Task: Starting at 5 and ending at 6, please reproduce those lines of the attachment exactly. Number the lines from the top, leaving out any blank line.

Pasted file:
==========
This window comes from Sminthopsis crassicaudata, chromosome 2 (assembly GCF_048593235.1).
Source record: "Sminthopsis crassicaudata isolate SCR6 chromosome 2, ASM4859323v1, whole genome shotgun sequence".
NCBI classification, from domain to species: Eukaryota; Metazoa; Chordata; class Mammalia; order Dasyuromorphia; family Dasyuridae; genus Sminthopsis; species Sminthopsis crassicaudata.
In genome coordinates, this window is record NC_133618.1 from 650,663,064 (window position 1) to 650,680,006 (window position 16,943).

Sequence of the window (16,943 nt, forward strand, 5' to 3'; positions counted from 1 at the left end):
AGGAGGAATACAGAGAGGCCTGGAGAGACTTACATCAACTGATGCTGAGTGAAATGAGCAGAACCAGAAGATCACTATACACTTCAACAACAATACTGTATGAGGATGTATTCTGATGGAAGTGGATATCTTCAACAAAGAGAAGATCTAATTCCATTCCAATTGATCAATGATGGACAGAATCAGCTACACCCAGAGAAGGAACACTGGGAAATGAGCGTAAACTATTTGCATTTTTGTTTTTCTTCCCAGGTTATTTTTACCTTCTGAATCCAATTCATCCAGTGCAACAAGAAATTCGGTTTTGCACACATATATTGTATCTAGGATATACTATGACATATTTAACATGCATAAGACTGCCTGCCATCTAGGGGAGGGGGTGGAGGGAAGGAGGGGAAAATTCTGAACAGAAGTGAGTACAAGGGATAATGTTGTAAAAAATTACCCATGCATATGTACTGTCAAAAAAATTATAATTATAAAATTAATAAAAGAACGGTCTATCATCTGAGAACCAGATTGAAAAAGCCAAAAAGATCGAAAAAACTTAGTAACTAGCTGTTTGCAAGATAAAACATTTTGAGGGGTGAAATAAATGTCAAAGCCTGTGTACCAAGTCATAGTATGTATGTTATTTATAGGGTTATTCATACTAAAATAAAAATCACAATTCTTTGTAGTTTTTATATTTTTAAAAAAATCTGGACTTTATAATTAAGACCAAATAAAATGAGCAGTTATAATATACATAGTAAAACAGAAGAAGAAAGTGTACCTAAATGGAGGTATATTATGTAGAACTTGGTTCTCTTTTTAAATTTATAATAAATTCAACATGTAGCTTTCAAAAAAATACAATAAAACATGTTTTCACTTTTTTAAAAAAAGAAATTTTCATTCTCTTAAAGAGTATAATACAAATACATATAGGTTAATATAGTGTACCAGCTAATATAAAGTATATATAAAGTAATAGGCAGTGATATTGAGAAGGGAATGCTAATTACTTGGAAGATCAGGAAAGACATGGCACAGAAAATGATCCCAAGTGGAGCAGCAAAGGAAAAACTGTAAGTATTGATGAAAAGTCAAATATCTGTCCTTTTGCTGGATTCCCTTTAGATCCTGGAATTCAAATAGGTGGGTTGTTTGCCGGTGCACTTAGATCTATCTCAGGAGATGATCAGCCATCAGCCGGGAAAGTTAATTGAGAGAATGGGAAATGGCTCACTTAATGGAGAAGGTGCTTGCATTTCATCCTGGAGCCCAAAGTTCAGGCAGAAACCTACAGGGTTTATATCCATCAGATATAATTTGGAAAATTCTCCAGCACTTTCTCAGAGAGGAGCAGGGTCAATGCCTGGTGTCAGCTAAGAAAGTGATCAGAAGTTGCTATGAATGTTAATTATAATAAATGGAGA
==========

Sequence of the window (16,943 nt, forward strand, 5' to 3'; positions counted from 1 at the left end):
AGGAGGAATACAGAGAGGCCTGGAGAGACTTACATCAACTGATGCTGAGTGAAATGAGCAGAACCAGAAGATCACTATACACTTCAACAACAATACTGTATGAGGATGTATTCTGATGGAAGTGGATATCTTCAACAAAGAGAAGATCTAATTCCATTCCAATTGATCAATGATGGACAGAATCAGCTACACCCAGAGAAGGAACACTGGGAAATGAGCGTAAACTATTTGCATTTTTGTTTTTCTTCCCAGGTTATTTTTACCTTCTGAATCCAATTCATCCAGTGCAACAAGAAATTCGGTTTTGCACACATATATTGTATCTAGGATATACTATGACATATTTAACATGCATAAGACTGCCTGCCATCTAGGGGAGGGGGTGGAGGGAAGGAGGGGAAAATTCTGAACAGAAGTGAGTACAAGGGATAATGTTGTAAAAAATTACCCATGCATATGTACTGTCAAAAAAATTATAATTATAAAATTAATAAAAGAACGGTCTATCATCTGAGAACCAGATTGAAAAAGCCAAAAAGATCGAAAAAACTTAGTAACTAGCTGTTTGCAAGATAAAACATTTTGAGGGGTGAAATAAATGTCAAAGCCTGTGTACCAAGTCATAGTATGTATGTTATTTATAGGGTTATTCATACTAAAATAAAAATCACAATTCTTTGTAGTTTTTATATTTTTAAAAAAATCTGGACTTTATAATTAAGACCAAATAAAATGAGCAGTTATAATATACATAGTAAAACAGAAGAAGAAAGTGTACCTAAATGGAGGTATATTATGTAGAACTTGGTTCTCTTTTTAAATTTATAATAAATTCAACATGTAGCTTTCAAAAAAATACAATAAAACATGTTTTCACTTTTTTAAAAAAAGAAATTTTCATTCTCTTAAAGAGTATAATACAAATACATATAGGTTAATATAGTGTACCAGCTAATATAAAGTATATATAAAGTAATAGGCAGTGATATTGAGAAGGGAATGCTAATTACTTGGAAGATCAGGAAAGACATGGCACAGAAAATGATCCCAAGTGGAGCAGCAAAGGAAAAACTGTAAGTATTGATGAAAAGTCAAATATCTGTCCTTTTGCTGGATTCCCTTTAGATCCTGGAATTCAAATAGGTGGGTTGTTTGCCGGTGCACTTAGATCTATCTCAGGAGATGATCAGCCATCAGCCGGGAAAGTTAATTGAGAGAATGGGAAATGGCTCACTTAATGGAGAAGGTGCTTGCATTTCATCCTGGAGCCCAAAGTTCAGGCAGAAACCTACAGGGTTTATATCCATCAGATATAATTTGGAAAATTCTCCAGCACTTTCTCAGAGAGGAGCAGGGTCAATGCCTGGTGTCAGCTAAGAAAGTGATCAGAAGTTGCTATGAATGTTAATTATAATAAATGGAGA